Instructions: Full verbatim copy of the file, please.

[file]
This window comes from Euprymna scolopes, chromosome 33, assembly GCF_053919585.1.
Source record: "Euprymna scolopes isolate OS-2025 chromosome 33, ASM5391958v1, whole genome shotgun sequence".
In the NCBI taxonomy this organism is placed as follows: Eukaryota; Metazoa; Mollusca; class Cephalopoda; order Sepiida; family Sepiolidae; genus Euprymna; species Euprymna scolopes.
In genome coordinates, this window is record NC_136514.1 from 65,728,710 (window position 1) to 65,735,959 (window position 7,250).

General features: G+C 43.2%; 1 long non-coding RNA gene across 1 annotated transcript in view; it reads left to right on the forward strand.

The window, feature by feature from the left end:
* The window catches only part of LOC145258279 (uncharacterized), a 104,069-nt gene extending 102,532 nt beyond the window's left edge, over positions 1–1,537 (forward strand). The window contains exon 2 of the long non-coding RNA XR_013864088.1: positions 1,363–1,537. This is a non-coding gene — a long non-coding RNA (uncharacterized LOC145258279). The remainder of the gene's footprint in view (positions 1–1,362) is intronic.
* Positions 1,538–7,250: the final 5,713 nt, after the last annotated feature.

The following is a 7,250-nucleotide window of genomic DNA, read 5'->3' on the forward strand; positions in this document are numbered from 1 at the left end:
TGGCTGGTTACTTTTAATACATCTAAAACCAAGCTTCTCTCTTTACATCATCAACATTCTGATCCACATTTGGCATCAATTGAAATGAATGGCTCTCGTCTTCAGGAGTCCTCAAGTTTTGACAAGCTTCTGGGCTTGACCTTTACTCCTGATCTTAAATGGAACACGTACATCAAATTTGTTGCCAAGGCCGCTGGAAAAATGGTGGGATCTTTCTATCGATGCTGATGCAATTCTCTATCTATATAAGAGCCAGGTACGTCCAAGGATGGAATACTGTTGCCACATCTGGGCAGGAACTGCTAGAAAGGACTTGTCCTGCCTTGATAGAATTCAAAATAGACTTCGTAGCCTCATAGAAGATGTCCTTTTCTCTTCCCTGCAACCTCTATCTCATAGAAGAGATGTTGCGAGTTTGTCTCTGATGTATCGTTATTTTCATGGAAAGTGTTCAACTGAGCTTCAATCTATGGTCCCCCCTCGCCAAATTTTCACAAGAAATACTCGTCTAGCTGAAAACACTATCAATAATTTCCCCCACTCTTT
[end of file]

This window comes from Euprymna scolopes, chromosome 33, assembly GCF_053919585.1.
Source record: "Euprymna scolopes isolate OS-2025 chromosome 33, ASM5391958v1, whole genome shotgun sequence".
In the NCBI taxonomy this organism is placed as follows: Eukaryota; Metazoa; Mollusca; class Cephalopoda; order Sepiida; family Sepiolidae; genus Euprymna; species Euprymna scolopes.
In genome coordinates, this window is record NC_136514.1 from 65,728,710 (window position 1) to 65,735,959 (window position 7,250).

General features: G+C 43.2%; 1 long non-coding RNA gene across 1 annotated transcript in view; it reads left to right on the forward strand.

The window, feature by feature from the left end:
* The window catches only part of LOC145258279 (uncharacterized), a 104,069-nt gene extending 102,532 nt beyond the window's left edge, over positions 1–1,537 (forward strand). The window contains exon 2 of the long non-coding RNA XR_013864088.1: positions 1,363–1,537. This is a non-coding gene — a long non-coding RNA (uncharacterized LOC145258279). The remainder of the gene's footprint in view (positions 1–1,362) is intronic.
* Positions 1,538–7,250: the final 5,713 nt, after the last annotated feature.

The following is a 7,250-nucleotide window of genomic DNA, read 5'->3' on the forward strand; positions in this document are numbered from 1 at the left end:
TGGCTGGTTACTTTTAATACATCTAAAACCAAGCTTCTCTCTTTACATCATCAACATTCTGATCCACATTTGGCATCAATTGAAATGAATGGCTCTCGTCTTCAGGAGTCCTCAAGTTTTGACAAGCTTCTGGGCTTGACCTTTACTCCTGATCTTAAATGGAACACGTACATCAAATTTGTTGCCAAGGCCGCTGGAAAAATGGTGGGATCTTTCTATCGATGCTGATGCAATTCTCTATCTATATAAGAGCCAGGTACGTCCAAGGATGGAATACTGTTGCCACATCTGGGCAGGAACTGCTAGAAAGGACTTGTCCTGCCTTGATAGAATTCAAAATAGACTTCGTAGCCTCATAGAAGATGTCCTTTTCTCTTCCCTGCAACCTCTATCTCATAGAAGAGATGTTGCGAGTTTGTCTCTGATGTATCGTTATTTTCATGGAAAGTGTTCAACTGAGCTTCAATCTATGGTCCCCCCTCGCCAAATTTTCACAAGAAATACTCGTCTAGCTGAAAACACTATCAATAATTTCCCCCACTCTTT